Energy security

Russian Energy Strategy – The Domestic Political Factor

By Roman Kupchinsky

In 2003 a team of Russian foreign policy and energy experts wrote a 70 page memo about the role of Gazprom, the state-owned gas monopoly, in Russia’s domestic politics and the country’s foreign policy strategy. The document was distributed to a limited number of consumers and was never published. It is in the possession of the Jamestown Foundation.

Patriot Missile Procurement Option Sparks Controversy In Turkey

By Saban Kardas

The Turkish government's possible purchase of missile defense systems from the United States, as part of an ongoing tender, has sparked a new debate on Ankara's new regional policies and its domestic arms procurement projects. On September 9, the Defense Security Cooperation Agency (DSCA) notified the U.S. Congress of a possible sale to Turkey of 13 Patriot fire units, various Patriot missiles including the advanced capability (PAC-3) missiles, and other related support equipment. Raytheon Corporation and Lockheed-Martin are the principal contractors and if they are awarded the tender, the project is estimated to cost $7.8 billion.

The Mission Of Kaliningrad Is In European Presence Of Russia

By Konstantin Ameliushkin

Lithuania should be a priority within interrelations of the Parliament and the Administration of Kaliningrad region, as considers the Head of Foundation “Regional Policy” Solomon Ginzburg. He thinks that the Administration of Kaliningrad region pays little attention to Lithuania, meanwhile at unofficial level “RUR and LTL” vote for cooperation.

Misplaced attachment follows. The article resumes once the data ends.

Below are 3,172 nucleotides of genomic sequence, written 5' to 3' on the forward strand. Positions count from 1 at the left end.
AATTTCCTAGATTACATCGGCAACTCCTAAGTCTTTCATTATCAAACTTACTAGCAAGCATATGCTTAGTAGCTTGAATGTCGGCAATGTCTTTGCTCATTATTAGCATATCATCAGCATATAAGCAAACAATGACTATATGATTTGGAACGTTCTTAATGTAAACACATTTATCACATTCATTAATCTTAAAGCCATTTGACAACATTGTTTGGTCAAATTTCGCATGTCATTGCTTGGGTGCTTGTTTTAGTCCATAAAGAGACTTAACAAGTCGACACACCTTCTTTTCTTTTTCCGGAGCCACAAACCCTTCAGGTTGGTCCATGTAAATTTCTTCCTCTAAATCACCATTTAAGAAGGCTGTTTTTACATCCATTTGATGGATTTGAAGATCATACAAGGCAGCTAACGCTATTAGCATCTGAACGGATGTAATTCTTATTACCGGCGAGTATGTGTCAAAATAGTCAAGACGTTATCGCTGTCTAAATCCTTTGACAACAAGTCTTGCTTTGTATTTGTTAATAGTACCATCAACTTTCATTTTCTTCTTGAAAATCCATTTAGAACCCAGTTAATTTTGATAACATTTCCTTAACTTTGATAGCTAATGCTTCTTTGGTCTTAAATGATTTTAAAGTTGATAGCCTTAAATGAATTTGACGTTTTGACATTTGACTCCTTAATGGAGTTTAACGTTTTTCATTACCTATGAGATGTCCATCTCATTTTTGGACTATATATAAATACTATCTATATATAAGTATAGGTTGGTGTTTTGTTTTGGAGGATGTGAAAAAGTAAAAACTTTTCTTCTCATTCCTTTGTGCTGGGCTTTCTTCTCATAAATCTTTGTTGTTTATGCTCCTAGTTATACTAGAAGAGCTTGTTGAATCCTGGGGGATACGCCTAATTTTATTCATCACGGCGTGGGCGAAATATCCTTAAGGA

Russia's New Ukrainian Disinformation Campaign

By Roman Kupchinsky

Disinformation, or the planting of false information to deceive or smear an enemy, is now being regularly used by both government and non-governmental players in  Russia and Ukraine in the fierce battles for control of power and assets in these countries. During the January 2009 "gas war" between Ukraine and Russia, the Russian leadership accused Ukraine of preventing Russian gas from reaching customers in the E.U.

War Between Russia And Ukraine – A Possibility

By George Bovt

What exactly is going on in Russian – Ukrainian politics? Nobody can give a precise answer nor can they explain what really provoked the strongly-worded statement of Russian president Dmitry Medvedev on August 11th, in which he denounced the Ukrainian president for his anti-Russian policy and announced that the new Russian envoy to Ukraine would remain in Moscow for the time being.

The Great Pipeline Opera

By Daniel Freifeld

Inside the European pipeline fantasy that became a real-life gas war with Russia.

When Joschka Fischer's lucrative new job as the "political communications advisor" to a consortium of European energy companies was leaked to a German business publication this summer, there was one comment that stood out. "Welcome to the club," said Gerhard Schröder, an even more highly paid advocate for the other side in Europe's increasingly politicized energy war.

Schröder's remark was short, snide -- and very much to the point. For eight years, the two men had led Germany together, with Schröder ruling as its center-left chancellor and Fischer as his foreign minister. Their long-running partnership had survived a particularly complicated era in post-Cold War Europe, and publicly Fischer had always been supportive, even telling Der Spiegel that Schröder "will go down in the history books as a great chancellor."